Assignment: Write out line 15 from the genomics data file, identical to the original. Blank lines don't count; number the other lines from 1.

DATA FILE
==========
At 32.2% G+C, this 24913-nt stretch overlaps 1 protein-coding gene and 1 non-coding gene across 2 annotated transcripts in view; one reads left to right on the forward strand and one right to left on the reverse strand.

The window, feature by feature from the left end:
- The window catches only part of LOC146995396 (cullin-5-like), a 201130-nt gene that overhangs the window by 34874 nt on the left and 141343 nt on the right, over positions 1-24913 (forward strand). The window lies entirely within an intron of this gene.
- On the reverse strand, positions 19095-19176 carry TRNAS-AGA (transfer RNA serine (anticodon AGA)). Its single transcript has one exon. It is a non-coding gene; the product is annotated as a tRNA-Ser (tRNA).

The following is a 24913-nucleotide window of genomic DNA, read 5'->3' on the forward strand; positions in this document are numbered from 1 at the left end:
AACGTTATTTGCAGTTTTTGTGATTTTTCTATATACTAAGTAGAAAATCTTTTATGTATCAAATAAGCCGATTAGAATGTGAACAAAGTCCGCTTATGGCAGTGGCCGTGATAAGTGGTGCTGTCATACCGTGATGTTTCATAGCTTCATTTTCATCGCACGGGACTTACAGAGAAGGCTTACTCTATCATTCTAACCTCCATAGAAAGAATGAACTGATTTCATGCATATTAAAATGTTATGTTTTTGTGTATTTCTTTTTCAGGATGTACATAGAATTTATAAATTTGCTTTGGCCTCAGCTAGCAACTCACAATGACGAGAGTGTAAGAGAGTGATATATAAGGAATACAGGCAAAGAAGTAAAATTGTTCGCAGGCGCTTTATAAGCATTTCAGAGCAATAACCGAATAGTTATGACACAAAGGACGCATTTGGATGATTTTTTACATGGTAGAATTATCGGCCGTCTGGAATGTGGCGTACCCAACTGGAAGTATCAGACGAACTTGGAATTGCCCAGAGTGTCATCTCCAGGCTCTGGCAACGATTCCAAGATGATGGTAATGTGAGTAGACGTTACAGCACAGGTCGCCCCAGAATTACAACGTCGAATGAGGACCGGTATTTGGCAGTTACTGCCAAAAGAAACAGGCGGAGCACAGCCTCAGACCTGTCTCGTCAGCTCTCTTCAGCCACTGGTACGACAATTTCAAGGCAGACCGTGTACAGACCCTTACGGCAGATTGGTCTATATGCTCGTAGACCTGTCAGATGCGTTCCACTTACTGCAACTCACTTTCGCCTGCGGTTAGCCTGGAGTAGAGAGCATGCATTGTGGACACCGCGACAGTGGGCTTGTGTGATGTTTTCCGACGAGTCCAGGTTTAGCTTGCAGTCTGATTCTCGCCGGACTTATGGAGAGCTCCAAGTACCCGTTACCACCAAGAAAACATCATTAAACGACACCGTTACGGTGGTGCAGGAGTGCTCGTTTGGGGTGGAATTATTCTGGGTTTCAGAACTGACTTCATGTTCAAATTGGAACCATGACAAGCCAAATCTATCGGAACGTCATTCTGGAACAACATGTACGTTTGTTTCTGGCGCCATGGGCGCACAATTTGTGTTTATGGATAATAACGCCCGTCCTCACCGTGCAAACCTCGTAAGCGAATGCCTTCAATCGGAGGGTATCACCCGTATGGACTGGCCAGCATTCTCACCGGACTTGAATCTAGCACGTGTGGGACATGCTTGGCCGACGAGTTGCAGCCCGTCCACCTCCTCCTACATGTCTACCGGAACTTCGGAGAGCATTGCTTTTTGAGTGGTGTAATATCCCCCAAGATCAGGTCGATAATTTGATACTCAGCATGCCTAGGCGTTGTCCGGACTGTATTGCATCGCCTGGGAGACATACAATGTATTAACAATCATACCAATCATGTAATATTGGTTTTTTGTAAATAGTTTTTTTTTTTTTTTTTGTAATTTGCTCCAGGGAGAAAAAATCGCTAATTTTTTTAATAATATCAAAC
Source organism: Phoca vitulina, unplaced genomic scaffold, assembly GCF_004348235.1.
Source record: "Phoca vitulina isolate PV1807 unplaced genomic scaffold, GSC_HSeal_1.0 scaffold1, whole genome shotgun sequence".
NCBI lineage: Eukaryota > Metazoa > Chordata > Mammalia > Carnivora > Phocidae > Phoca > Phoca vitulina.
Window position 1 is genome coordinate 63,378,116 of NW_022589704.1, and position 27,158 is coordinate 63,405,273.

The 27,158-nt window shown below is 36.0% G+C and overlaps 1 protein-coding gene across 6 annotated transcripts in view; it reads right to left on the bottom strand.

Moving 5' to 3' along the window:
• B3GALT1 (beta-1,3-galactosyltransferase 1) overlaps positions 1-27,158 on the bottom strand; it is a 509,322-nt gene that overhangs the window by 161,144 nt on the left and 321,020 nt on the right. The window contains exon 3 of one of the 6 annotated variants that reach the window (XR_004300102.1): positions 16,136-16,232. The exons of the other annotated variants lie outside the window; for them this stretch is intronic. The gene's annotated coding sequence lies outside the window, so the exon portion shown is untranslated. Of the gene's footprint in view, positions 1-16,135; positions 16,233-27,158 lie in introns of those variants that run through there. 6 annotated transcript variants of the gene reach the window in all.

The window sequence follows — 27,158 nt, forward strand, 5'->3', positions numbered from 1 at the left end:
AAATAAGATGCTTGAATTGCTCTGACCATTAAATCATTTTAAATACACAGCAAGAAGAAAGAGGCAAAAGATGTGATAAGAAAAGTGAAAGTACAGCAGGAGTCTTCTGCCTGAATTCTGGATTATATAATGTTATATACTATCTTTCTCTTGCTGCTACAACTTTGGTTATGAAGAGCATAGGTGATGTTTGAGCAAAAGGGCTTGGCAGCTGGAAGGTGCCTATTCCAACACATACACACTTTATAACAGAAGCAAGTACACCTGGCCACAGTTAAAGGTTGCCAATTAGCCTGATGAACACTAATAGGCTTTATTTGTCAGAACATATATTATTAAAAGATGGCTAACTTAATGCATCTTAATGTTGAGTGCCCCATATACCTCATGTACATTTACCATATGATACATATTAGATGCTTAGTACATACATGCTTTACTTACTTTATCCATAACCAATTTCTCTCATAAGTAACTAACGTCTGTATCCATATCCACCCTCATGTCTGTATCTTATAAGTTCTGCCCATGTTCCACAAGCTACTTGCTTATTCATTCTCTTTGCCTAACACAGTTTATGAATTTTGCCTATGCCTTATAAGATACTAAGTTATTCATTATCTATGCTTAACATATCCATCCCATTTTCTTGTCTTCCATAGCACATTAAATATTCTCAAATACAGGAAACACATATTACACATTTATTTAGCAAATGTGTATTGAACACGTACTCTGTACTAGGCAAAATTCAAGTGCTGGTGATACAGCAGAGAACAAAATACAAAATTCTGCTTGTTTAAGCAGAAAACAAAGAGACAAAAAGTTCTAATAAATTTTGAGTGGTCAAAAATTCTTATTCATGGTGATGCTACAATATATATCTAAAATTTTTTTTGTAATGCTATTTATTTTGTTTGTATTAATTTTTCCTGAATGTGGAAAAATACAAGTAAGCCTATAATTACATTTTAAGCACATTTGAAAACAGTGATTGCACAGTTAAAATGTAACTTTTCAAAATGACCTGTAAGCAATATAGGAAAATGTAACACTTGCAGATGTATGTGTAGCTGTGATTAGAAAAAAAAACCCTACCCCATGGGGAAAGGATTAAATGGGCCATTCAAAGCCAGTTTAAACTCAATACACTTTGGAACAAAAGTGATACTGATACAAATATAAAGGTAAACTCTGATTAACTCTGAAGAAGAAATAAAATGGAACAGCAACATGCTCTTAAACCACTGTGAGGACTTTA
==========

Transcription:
AAATAAGATGCTTGAATTGCTCTGACCATTAAATCATTTTAAATACACAGCAAGAAGAAAGAGGCAAAAGATGTGATAAGAAAAGTGAAAGTACAGCAGGAGTCTTCTGCCTGAATTCTGGATTATATAATGTTATATACTATCTTTCTCTTGCTGCTACAACTTTGGTTATGAAGAGCATAGGTGATGTTTGAGCAAAAGGGCTTGGCAGCTGGAAGGTGCCTATTCCAACACATACACACTTTATAACAGAAGCAAGTACACCTGGCCACAGTTAAAGGTTGCCAATTAGCCTGATGAACACTAATAGGCTTTATTTGTCAGAACATATATTATTAAAAGATGGCTAACTTAATGCATCTTAATGTTGAGTGCCCCATATACCTCATGTACATTTACCATATGATACATATTAGATGCTTAGTACATACATGCTTTACTTACTTTATCCATAACCAATTTCTCTCATAAGTAACTAACGTCTGTATCCATATCCACCCTCATGTCTGTATCTTATAAGTTCTGCCCATGTTCCACAAGCTACTTGCTTATTCATTCTCTTTGCCTAACACAGTTTATGAATTTTGCCTATGCCTTATAAGATACTAAGTTATTCATTATCTATGCTTAACATATCCATCCCATTTTCTTGTCTTCCATAGCACATTAAATATTCTCAAATACAGGAAACACATATTACACATTTATTTAGCAAATGTGTATTGAACACGTACTCTGTACTAGGCAAAATTCAAGTGCTGGTGATACAGCAGAGAACAAAATACAAAATTCTGCTTGTTTAAGCAGAAAACAAAGAGACAAAAAGTTCTAATAAATTTTGAGTGGTCAAAAATTCTTATTCATGGTGATGCTACAATATATATCTAAAATTTTTTTTGTAATGCTATTTATTTTGTTTGTATTAATTTTTCCTGAATGTGGAAAAATACAAGTAAGCCTATAATTACATTTTAAGCACATTTGAAAACAGTGATTGCACAGTTAAAATGTAACTTTTCAAAATGACCTGTAAGCAATATAGGAAAATGTAACACTTGCAGATGTATGTGTAGCTGTGATTAGAAAAAAAAACCCTACCCCATGGGGAAAGGATTAAATGGGCCATTCAAAGCCAGTTTAAACTCAATACACTTTGGAACAAAAGTGATACTGATACAAATATAAAGGTAAACTCTGATTAACTCTGAAGAAGAAATAAAATGGAACAGCAACATGCTCTTAAACCACTGTGAGGACTTTA